Letter to the editor 2, March 26, 2015
The way it works
Four years ago, on the 14th of June 2011, I woke up with one of the most difficult decisions I would have to face in my life as a member of parliament: The decision to take Canada into the war in Libya.
Immediately after parliament opened in the first week of June, our caucus had debated the matter and decided that the UN resolution 1973 coupled with the duty to protect overruled any members’ personal feelings on the matter. It was a difficult debate. In the end, Jack Layton assured us that if the government tried to extend the mission and change the objective to U.S. style regime change in September 2011 that we would vote against it. That June day, I walked into the chamber with my heart heavy. This was the first vote of my political career.
After Conservatives defeated an NDP amendment to clarify the mission, the Liberals, Conservatives, and New Democrats voted together to protect civilians in Libya under the UN mandate and resolution. I voted with my party. It was the first time I saw party discipline in practice. Jack had listened carefully to all of us and made the final decision. I was lucky; I knew that this was the way the system worked - that personal beliefs are sometimes outweighed by the decision of a party caucus. You can choose to go against your party policy, but do this repeatedly and you no longer belong in that caucus.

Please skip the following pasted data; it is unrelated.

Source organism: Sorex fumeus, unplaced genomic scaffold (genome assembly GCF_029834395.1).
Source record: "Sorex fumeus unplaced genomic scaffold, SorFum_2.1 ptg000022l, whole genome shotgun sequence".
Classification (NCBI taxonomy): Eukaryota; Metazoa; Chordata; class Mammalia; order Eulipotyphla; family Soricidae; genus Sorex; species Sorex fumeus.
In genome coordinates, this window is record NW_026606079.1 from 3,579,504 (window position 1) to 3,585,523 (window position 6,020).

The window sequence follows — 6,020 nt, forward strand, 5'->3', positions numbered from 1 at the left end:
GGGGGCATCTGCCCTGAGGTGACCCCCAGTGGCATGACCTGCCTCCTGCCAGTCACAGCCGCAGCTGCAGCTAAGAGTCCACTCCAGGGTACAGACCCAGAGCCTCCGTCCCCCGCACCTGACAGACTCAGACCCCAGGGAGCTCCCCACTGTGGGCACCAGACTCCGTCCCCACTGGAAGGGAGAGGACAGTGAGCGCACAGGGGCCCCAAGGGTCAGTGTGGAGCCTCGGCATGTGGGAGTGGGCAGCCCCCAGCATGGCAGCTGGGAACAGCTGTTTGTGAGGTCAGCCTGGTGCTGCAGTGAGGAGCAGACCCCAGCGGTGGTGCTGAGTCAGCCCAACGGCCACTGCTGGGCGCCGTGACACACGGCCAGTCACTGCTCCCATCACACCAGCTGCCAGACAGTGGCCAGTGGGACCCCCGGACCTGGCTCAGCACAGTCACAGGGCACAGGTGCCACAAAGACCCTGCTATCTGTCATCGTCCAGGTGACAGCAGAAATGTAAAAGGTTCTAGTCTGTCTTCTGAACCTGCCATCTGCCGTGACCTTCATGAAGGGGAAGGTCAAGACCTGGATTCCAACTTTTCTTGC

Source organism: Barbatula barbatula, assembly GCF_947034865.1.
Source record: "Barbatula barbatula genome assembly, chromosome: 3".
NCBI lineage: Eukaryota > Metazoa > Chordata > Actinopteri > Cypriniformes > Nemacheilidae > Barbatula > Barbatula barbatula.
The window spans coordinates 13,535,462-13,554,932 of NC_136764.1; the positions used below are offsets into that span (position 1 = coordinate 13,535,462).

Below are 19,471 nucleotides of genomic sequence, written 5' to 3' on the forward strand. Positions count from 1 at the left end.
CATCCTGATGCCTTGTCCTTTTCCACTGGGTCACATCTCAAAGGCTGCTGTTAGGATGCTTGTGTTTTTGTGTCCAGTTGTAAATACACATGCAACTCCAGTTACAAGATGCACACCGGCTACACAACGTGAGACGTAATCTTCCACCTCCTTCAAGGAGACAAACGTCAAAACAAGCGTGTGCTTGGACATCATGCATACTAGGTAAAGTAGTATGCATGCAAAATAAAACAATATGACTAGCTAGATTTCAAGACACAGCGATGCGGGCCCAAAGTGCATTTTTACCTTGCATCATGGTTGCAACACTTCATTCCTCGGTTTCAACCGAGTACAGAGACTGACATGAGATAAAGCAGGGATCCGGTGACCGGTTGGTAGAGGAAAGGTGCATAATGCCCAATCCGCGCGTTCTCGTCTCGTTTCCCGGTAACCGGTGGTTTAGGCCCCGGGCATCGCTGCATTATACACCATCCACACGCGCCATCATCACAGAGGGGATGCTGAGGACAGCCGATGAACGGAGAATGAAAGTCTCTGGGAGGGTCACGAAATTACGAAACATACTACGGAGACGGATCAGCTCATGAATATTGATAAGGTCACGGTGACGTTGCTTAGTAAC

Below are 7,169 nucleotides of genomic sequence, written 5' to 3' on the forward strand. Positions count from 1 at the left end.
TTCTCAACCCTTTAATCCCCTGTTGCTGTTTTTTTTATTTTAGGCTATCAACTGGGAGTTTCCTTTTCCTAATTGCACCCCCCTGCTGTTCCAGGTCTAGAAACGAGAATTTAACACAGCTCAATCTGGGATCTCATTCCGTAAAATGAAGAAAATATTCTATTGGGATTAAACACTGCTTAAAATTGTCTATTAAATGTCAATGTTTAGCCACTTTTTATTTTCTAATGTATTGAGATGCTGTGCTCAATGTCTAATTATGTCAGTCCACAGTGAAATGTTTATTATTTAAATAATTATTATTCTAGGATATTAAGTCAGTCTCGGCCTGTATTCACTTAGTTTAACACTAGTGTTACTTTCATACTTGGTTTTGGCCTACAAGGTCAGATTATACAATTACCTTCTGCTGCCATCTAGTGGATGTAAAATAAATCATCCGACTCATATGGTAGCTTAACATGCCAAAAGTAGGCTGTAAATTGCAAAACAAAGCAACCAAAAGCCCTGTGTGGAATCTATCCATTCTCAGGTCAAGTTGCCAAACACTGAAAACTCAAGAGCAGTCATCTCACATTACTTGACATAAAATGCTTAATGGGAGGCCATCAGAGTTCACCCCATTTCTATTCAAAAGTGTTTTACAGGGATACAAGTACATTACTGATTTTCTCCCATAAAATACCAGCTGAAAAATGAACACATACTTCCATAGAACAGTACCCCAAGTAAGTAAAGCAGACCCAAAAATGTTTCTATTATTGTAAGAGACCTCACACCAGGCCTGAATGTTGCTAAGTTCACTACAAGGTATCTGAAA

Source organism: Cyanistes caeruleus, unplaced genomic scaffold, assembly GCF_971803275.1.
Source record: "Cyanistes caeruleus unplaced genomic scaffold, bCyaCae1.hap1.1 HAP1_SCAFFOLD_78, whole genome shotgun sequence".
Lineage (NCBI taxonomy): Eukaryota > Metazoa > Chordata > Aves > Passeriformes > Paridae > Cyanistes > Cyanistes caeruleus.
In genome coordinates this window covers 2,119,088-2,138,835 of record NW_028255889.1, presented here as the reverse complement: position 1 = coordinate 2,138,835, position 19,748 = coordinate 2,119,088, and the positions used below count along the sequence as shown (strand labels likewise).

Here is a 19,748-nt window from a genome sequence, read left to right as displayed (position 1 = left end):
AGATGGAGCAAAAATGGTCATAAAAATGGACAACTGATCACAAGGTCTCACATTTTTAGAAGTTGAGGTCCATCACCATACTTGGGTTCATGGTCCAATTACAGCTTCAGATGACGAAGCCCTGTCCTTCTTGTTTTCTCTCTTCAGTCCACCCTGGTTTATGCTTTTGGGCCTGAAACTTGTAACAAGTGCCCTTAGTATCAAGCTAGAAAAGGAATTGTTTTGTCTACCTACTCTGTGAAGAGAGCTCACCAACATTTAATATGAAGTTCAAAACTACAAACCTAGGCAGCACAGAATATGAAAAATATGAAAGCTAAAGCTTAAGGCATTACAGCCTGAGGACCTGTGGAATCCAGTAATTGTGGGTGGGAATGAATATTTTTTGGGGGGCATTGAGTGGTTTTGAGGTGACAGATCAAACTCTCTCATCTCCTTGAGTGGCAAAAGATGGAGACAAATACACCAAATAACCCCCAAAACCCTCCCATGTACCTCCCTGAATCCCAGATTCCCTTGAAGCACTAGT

That is why it is important to choose wisely the party that you vote or run for. I am at home with the New Democrats. Tom Mulcair’s values reflect my values. We make decisions based on principle and not out of political calculation or polling. September 2011 came and the Conservatives proposed to extend the mission in order to remove Gaddafi from power.
This time in the House of Commons, New Democrats stood opposed. I watched as Liberals and Conservatives voted together for American style regime change.
This week, the drums of war are once again beating-this time in Syria and Iraq. A different war to be sure. As your member of parliament, I will be voting against extending the Iraq mission. I will be doing so because I believe Canadian military actions should be under UN or NATO mandates and not at the whim of U.S. command.
I welcome all your thoughts and input on the matter. We don’t have a perfect system. It would be ideal to have true collaboration among leaders and parties instead of partisan chicanery. Until that day arrives, party discipline will be a reality within all political party caucuses. It means that the leader may one day make a decision that is uncomfortable to our personal values.
I am lucky because the New Democratic Party reflects my values about the environment, our social fabric and building the strength of our economy for all Canadians. I went in with my eyes open. This is how our Westminster system functions. It works even better when people participate and vote for the party, leader, and person that best reflect their own values.
Member of Parliament for Vaudreuil-Soulanges